1. You grew up thinking that your mom doesn’t appreciate or even see your efforts.
Nothing is ever good enough for your tiger mom. Not even your best if your best didn’t get you the top spot, the highest prize, or the A+. And if your tiger mom hasn’t calmed down over the years, to this day she’s still breathing down your neck and making you feel like you’re not doing excellently enough. And no, it has never helped you to tell her that you did far better than your peers. For her, you have to exceed your own limits.
2. You grew up feeling that you had a cutthroat coach, not a loving mom.
Which is to say you went through many days in your childhood feeling unloved and not good enough. That may or may not have given you some mother issues, but it has affected you in ways that are good and bad.
3. You wish you had a sweet, affectionate, and supportive mom like your other friends do. But you see value in your tiger mom so you don’t really know what you want to wish for.
As a daughter, you can’t help longing for a mom’s sweet and gentle words, a mom’s positive encouragement when you didn’t do very well in school or had a bad day at work. To you, daughters with kinder moms seem happier with themselves. So of course you can’t help wishing your mom were gentle and fair. But a part of you feels that you have your tiger mom to thank for the woman you’ve become: industrious, no-BS, reliable, has admirable work ethic.
4. You’re used to competing with other people, even when you’re already so sick of competing.
It’s toxic to always be so competitive, especially when there is no actual competition and it’s all in your head. You stress yourself out more than what’s necessary. You fill yourself with ill thoughts and negative emotions like envy as you strive to win over someone else—sometimes ruining relationships in the process. And yet competing feels ingrained in you somehow because you feel that you have to be the best.
5. You beat yourself up when you don’t meet your very high standards.
You don’t know if your mom is your worst critic or yourself. Srsly.
6. You have a rollercoaster relationship with your mom.
She’s made you feel like crap, like you’re not good enough—or never will be. But you know that tough love exists and that could be it. That she loves you and wants to be very sure that you’ll be absolutely fine on your own. When work/career isn’t involved, things are not so bad with her too.
7. You often think you’re not good enough.
This extends to your personal life and relationships: You think that you always have to prove yourself worthy of someone’s attention or affections. That your worth is something you earn, not something you already have. While this mentality has helped you in your work life, it keeps you from believing that someone loves you, flaws and all.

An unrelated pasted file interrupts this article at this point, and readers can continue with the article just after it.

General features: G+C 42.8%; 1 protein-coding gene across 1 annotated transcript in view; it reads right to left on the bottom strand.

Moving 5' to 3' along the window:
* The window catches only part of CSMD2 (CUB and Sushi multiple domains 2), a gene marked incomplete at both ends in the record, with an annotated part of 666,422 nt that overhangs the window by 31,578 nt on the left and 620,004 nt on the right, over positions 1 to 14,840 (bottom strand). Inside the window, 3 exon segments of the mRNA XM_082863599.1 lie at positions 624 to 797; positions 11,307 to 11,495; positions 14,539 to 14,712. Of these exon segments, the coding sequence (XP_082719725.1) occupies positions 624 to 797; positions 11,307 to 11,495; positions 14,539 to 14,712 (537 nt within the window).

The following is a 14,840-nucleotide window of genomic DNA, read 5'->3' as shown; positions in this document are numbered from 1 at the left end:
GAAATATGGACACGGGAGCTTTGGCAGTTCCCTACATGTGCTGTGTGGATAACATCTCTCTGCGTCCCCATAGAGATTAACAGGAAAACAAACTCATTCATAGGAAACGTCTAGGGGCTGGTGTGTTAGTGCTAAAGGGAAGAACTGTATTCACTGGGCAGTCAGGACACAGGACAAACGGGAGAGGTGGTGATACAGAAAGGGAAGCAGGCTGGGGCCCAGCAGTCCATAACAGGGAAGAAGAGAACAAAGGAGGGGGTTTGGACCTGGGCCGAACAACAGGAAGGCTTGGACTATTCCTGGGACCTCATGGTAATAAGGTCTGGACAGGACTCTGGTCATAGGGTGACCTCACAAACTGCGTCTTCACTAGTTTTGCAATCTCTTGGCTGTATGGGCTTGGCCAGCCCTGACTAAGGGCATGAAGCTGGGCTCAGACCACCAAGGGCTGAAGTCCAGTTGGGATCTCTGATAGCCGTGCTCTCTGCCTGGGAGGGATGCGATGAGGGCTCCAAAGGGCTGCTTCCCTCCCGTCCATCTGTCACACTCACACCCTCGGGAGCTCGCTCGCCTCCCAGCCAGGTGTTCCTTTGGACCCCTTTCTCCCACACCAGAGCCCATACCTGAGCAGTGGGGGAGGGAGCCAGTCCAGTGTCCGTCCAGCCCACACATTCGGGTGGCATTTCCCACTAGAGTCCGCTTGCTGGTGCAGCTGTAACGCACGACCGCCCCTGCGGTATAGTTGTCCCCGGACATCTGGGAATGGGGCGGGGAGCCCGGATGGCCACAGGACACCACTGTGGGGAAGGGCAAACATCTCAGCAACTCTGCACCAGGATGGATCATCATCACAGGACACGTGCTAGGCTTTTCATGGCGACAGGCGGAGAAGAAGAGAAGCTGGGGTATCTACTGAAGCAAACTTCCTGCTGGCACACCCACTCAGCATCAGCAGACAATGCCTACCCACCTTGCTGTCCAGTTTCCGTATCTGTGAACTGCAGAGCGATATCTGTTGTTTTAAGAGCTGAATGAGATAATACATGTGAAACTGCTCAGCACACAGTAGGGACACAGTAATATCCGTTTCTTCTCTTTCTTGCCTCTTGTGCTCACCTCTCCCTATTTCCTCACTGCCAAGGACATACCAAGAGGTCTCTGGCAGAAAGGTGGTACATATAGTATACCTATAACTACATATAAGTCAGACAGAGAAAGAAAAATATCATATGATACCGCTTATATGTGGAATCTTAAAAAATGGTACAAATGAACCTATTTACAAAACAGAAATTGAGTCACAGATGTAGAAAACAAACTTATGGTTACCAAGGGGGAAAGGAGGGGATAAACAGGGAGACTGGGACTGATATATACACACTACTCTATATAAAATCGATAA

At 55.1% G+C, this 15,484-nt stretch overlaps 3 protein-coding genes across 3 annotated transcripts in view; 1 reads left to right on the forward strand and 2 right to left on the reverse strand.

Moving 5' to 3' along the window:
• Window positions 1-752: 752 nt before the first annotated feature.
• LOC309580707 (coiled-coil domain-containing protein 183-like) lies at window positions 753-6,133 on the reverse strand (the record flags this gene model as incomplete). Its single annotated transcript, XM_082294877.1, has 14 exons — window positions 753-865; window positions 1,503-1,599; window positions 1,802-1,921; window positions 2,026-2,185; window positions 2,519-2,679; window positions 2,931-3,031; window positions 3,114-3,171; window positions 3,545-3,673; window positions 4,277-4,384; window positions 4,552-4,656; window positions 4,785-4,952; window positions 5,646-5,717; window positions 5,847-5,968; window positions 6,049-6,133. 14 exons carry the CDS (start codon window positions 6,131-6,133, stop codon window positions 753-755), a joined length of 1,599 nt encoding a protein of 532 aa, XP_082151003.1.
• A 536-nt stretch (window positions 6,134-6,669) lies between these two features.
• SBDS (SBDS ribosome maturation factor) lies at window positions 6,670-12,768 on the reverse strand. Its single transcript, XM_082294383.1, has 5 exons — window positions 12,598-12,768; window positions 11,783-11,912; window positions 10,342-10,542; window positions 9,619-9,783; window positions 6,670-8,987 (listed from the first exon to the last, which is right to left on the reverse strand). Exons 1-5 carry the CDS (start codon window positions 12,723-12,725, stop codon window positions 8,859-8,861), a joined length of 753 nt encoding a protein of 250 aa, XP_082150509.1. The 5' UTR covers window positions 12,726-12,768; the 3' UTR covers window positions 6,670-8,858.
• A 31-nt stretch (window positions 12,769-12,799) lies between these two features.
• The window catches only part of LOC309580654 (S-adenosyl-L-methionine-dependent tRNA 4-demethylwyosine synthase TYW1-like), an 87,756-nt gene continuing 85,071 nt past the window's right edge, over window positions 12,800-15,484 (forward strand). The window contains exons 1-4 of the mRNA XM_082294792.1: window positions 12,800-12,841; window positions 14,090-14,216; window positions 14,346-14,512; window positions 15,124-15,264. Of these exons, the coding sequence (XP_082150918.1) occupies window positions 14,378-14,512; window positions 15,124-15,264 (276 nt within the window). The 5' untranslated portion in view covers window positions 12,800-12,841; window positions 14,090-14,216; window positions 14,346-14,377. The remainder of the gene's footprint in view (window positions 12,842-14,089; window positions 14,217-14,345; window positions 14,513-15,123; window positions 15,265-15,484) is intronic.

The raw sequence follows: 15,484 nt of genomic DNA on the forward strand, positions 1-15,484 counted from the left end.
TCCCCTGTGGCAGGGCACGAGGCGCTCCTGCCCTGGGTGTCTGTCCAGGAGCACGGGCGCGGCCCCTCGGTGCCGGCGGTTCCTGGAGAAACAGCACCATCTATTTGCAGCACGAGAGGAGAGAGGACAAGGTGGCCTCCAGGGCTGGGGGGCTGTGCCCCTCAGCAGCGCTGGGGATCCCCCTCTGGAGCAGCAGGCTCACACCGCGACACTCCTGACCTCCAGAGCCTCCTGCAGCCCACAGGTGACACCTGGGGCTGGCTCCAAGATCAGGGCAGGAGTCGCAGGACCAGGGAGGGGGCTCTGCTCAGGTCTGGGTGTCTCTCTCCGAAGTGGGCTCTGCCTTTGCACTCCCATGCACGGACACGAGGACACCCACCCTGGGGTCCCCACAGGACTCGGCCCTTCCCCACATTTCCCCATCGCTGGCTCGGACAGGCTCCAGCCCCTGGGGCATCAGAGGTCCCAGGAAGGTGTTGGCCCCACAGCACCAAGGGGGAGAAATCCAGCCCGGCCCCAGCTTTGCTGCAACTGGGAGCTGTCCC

8. Sometimes you feel more like a machine programmed for perfection than a human being with strengths and weaknesses.
“BECAUSE YOU’RE NOT SUPPOSED TO MAKE MISTAKES, DAMN IT. You’re supposed to be flawless. What’s the point of doing something if you can’t execute it perfectly?! You’re supposed to be the best!” –your mind
9. You don’t know what it means to rest or take a break.
You take being a workaholic to another level. When you’re sick or tired, you can’t just lie down in bed and wait to get better. You’re itching to be productive. You need to get things done in advance!
10. Sometimes you feel like you’re not living your life to the fullest, because you’re not out there having some fun.
You usually think you could be having a bit more fun because you’ve spent nearly all your time working. Your free time is even spent planning what you can work on! But when you’re out with your friends or on a date, you sometimes feel like you should be studying or working hard. Clearly you’re not always content with where you are. But when you’re reaping the benefits of your hard work—the A+, the promotion, the salary raise, the award? GIRL, YOU FEEL FLY.
11. You worry you’ll end up like her—harsh and unappreciative.
You know a thing or two about positive reinforcement and being patient with yourself and other people. You think it’s a good idea. You’d like to believe you can do it when you’re a mom, so you can nurture a more positive environment for your child. Still, you don’t know if you’ll be that kind of mom and raise independent, hard working, intelligent kids. Especially since you’ve become very tough like her. So you consider not having kids—also to avoid your future daughter writing something like this. LOL.